In the mid 1980’s, women were considered no factor in the World Series of Poker (WSOP) Main Event, and other than the famous rounder and professional gambler Thomas “Amarillo Slim” Preston, poker players rarely made headlines in the mainstream press. That all changed when Wendeen Eolis became the first woman to cash at poker’s “Big Dance.”
In the 1986 WSOP Main Event, Eolis battled some of the best players in the world, including Amarillo Slim, in a field of 141 runners. She was on her way to a 25th-place finish for a $10,000, return on her buy-in, and permanent bragging rights as the first woman in history to cash in the WSOP Main Event.
Eolis attributes her 1986 WSOP performance to a year of poker tutoring from one of the best, a “relatively” conservative game plan, and cooperative cards. She told PokerNews, “Even today, women can win more by bluffing less than men.”
Finding Her Way to Poker
In 1985, Eolis opted to take up a new hobby. She explained, “I was on an airplane seated next to Oswald Jacoby, a great bridge and backgammon player, He talked with me about backgammon and suggested that I go to a place called the Mayfair Club.”
Eolis took him up on his suggestion, eventually.
“Twenty minutes was all it took for me to figure out backgammon was not my game. I was curious about poker. The Mayfair members were talking about starting poker games.”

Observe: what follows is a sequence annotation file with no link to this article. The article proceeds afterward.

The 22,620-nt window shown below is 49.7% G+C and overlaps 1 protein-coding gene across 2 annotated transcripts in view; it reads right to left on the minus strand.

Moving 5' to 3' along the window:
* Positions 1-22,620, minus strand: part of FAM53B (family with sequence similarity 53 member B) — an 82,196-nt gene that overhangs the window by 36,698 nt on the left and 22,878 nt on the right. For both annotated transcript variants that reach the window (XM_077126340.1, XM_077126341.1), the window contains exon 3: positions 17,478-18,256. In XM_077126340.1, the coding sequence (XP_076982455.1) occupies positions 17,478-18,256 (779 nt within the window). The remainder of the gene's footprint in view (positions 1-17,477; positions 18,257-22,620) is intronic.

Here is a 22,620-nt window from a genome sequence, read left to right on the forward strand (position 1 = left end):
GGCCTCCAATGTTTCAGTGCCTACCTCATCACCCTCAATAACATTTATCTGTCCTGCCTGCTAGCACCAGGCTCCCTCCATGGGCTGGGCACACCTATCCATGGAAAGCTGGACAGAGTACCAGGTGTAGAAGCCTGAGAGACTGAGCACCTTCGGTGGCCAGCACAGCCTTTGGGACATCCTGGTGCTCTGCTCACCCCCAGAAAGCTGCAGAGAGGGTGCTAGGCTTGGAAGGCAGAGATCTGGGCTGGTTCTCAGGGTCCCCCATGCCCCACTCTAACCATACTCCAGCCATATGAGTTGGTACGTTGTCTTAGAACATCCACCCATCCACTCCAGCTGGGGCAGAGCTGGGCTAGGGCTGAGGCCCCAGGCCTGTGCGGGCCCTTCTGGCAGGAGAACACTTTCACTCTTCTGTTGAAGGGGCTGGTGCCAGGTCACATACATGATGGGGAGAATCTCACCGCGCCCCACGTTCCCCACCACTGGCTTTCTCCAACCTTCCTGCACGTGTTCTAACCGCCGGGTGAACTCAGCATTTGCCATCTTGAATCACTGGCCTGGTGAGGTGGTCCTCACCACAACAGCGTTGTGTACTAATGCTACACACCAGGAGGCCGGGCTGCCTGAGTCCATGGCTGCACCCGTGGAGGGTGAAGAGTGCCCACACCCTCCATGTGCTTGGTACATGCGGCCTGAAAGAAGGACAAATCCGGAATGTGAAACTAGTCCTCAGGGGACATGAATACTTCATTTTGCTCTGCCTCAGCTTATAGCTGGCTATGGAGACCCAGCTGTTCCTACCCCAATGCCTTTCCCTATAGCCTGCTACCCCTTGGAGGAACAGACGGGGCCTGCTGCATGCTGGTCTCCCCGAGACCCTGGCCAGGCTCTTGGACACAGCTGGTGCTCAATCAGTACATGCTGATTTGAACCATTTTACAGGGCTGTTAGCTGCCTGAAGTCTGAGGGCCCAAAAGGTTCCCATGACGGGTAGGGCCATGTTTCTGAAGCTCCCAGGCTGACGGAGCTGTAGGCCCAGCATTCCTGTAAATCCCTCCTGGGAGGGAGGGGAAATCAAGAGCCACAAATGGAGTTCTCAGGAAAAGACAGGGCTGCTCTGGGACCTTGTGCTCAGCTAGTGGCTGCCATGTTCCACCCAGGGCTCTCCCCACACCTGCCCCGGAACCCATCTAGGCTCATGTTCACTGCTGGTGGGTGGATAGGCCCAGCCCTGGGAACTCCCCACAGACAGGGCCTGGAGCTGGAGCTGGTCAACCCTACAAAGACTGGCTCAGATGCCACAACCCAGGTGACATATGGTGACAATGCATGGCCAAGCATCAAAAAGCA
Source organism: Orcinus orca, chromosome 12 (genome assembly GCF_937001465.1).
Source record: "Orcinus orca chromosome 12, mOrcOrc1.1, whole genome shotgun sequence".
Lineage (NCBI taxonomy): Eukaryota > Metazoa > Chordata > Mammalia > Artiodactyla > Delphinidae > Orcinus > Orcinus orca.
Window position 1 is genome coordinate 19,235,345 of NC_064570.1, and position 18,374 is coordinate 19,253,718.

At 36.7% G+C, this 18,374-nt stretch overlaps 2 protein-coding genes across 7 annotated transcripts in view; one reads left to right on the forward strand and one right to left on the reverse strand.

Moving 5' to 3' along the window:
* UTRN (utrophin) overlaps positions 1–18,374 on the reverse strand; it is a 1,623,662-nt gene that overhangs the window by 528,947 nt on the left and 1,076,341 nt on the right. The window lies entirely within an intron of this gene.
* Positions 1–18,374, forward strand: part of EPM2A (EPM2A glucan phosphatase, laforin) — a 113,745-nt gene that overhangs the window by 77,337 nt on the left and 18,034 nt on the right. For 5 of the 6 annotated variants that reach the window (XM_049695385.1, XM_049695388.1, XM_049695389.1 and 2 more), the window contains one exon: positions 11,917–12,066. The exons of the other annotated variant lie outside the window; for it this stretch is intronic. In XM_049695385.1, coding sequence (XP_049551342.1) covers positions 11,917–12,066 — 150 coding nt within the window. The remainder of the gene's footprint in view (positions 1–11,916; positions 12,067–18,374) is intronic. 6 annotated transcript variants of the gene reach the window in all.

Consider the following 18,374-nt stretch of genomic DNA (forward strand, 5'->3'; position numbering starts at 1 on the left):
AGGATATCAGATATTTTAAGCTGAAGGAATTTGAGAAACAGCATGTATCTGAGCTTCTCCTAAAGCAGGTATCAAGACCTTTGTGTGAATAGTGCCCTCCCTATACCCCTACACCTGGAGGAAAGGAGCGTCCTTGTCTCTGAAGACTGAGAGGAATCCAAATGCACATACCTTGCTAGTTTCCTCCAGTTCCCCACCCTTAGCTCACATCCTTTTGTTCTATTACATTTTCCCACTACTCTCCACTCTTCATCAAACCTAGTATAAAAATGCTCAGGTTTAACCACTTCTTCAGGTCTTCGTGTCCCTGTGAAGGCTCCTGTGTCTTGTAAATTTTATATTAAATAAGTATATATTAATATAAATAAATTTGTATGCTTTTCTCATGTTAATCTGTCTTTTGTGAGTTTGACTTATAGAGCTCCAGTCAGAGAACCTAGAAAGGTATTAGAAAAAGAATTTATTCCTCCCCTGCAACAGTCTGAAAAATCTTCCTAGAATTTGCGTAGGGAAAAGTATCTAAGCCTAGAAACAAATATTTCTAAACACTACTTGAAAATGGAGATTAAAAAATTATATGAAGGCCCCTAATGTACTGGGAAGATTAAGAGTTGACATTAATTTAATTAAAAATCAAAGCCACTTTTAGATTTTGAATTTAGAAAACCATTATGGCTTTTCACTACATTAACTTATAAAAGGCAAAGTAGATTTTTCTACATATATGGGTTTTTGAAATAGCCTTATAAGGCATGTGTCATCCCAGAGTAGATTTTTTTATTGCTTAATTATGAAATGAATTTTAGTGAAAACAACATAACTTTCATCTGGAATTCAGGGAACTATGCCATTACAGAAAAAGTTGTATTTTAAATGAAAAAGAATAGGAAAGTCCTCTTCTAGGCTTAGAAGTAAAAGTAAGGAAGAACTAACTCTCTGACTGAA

She made her way to the Concord Hotel in the Catskills where they had a seven-card stud game. It was there she learned the dynamics of the game, including the basic rules and how to shuffle a deck of cards.
Returning to the Mayfair Club, Eolis joined the new small-stakes poker games but was more enamored of the possibility of bigger stakes, like the ones she played as one of the premier card counters, back in the day.
Early on, no one at the Mayfair knew very much about the Chanel-suited woman, and Eolis had no idea of the quality of the competition that she would soon face, in her first “big no limit” poker game. Club regulars — expert bridge and backgammon players and seasoned poker players — quickly pegged her as the dream addition for the Club’s new no-limit game about to get underway.
Jay Heimowitz, a WSOP player who had taken third place in the WSOP Main Event, was there, and so, too, were experienced WSOP players like Steve Zolotow, Dan Harrington, Jason Lester, and Howard Lederer. Erik Seidel jumped into the fray a bit later, and Eolis prevailed in her first big hand with a pair of threes.